It is good to be children sometimes, and never better than at Christmas, when its mighty Founder was a child Himself. (Charles Dickens)
The Christmas tree has a long history dating back almost 4000 years. The ancient Jews, set up Yule Trees, as they were once called, outside their houses in mid-winter, decorating them with apples, nuts, wafers and cookies to help birds survive the winter seasons. About 1500 years before Christ, after the Israelites were delivered from Egyptian bondage; they began bringing the Yule Tree into their homes on special holidays. The shape of the tree reminded them of the Egyptian pyramids and served as a fitting symbol of freedom. Red apples were placed on the tree to symbolize the blood sacrifice offered during the Passover (Exodus 12:5-14). It also served to remind the Jews of the fall; that terrible event surrounding the rebellion of Adam and Eve who defied God by eating the forbidden fruit in Eden (Genesis 3:6). Unleavened wafers that spoke of Israel’s redemption from bondage were placed on the tree.
After Christ’s coming the early Christians adopted a similar practice, carrying the Jewish traditions over into their newfound faith. After choosing to embrace the Yule tree as a sign of their deliverance from sin these followers of Christ put red and green ornaments on the tree, calling it the Christmas Tree. The green ornaments symbolized their new life in Christ and the red ornaments represented the blood of Jesus that dripped on the cross. An angel, candles and star were added as decorations representing the details surrounding Christ’s birth. The angel on the tree pointed to Gabriel appearing to Mary, announcing the fact that she would miraculously conceive God’s Son, Jesus Christ the Savior of the world (Luke 1:26-33). The star represented the divine light that led the wise men to Bethlehem. The candles spoke of Christ as being the light of the world. Jesus said in John 8:12, “I am the light of the world. He who follows Me shall not walk in darkness, but have the light of life.” Red and white candy was displayed as ornaments signifying the blood and purity of Christ. “When we celebrate Christmas we are celebrating that amazing time when the Word that shouted all the galaxies into existence … came to us in the powerless body of a human baby” (Madeline L’Engle).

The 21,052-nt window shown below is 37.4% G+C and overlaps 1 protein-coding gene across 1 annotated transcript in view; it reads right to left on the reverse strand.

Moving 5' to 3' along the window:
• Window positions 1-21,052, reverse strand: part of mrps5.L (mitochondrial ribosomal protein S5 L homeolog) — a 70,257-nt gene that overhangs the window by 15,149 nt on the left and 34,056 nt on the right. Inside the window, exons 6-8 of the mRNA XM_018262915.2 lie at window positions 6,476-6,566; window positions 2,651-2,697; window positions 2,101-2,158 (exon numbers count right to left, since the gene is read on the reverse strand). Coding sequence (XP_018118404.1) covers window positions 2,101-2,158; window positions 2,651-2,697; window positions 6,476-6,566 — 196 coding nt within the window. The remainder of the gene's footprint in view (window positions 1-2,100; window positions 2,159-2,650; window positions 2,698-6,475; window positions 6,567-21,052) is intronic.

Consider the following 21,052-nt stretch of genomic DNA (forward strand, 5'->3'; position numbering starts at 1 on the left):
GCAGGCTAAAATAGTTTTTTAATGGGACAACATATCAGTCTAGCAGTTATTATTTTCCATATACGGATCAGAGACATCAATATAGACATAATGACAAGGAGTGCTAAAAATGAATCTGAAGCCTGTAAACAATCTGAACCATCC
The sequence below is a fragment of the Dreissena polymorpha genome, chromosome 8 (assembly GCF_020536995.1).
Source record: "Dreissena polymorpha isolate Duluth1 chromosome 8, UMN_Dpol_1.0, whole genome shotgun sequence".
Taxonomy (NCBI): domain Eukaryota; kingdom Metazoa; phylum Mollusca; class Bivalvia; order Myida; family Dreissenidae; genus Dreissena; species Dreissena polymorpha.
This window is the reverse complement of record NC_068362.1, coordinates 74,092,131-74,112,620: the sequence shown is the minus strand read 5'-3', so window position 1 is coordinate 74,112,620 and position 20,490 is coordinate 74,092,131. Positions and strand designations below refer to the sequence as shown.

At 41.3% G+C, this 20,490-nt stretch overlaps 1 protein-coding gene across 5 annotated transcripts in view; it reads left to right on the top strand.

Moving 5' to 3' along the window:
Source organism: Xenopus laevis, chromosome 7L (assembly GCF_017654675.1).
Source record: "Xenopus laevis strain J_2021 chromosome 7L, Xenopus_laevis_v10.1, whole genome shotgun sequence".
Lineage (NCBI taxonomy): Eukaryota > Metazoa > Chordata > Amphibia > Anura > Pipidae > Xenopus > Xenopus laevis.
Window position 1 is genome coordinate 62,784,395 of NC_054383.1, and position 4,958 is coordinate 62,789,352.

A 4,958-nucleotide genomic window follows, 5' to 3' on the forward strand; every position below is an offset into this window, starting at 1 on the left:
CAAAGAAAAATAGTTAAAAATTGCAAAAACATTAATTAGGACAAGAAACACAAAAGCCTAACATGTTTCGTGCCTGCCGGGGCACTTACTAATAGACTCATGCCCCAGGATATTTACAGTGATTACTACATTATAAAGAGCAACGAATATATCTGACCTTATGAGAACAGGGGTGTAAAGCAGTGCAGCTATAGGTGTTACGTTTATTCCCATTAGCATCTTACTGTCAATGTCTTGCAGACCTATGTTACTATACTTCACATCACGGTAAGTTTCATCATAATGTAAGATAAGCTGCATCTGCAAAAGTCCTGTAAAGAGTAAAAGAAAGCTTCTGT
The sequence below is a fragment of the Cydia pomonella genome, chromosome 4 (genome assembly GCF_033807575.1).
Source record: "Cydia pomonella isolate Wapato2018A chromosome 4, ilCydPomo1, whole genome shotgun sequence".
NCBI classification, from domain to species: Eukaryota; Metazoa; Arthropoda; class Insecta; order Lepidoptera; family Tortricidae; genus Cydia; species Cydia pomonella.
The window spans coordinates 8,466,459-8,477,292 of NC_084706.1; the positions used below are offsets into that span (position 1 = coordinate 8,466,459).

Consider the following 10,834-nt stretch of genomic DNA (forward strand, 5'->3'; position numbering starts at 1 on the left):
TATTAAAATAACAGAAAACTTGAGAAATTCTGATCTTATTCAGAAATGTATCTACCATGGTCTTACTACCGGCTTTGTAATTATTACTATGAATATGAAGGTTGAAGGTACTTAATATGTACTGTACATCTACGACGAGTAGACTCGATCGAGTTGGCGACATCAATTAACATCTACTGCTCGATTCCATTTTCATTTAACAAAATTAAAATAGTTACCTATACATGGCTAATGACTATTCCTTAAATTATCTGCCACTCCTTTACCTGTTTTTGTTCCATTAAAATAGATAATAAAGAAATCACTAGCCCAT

The Christmas tree is a symbol of God’s goodness and speak of the atoning sacrifice of Jesus Christ for the wrongdoing of humanity. The Christmas message—there is hope for a ruined humanity: hope of pardon, hope of peace with God and hope of glory.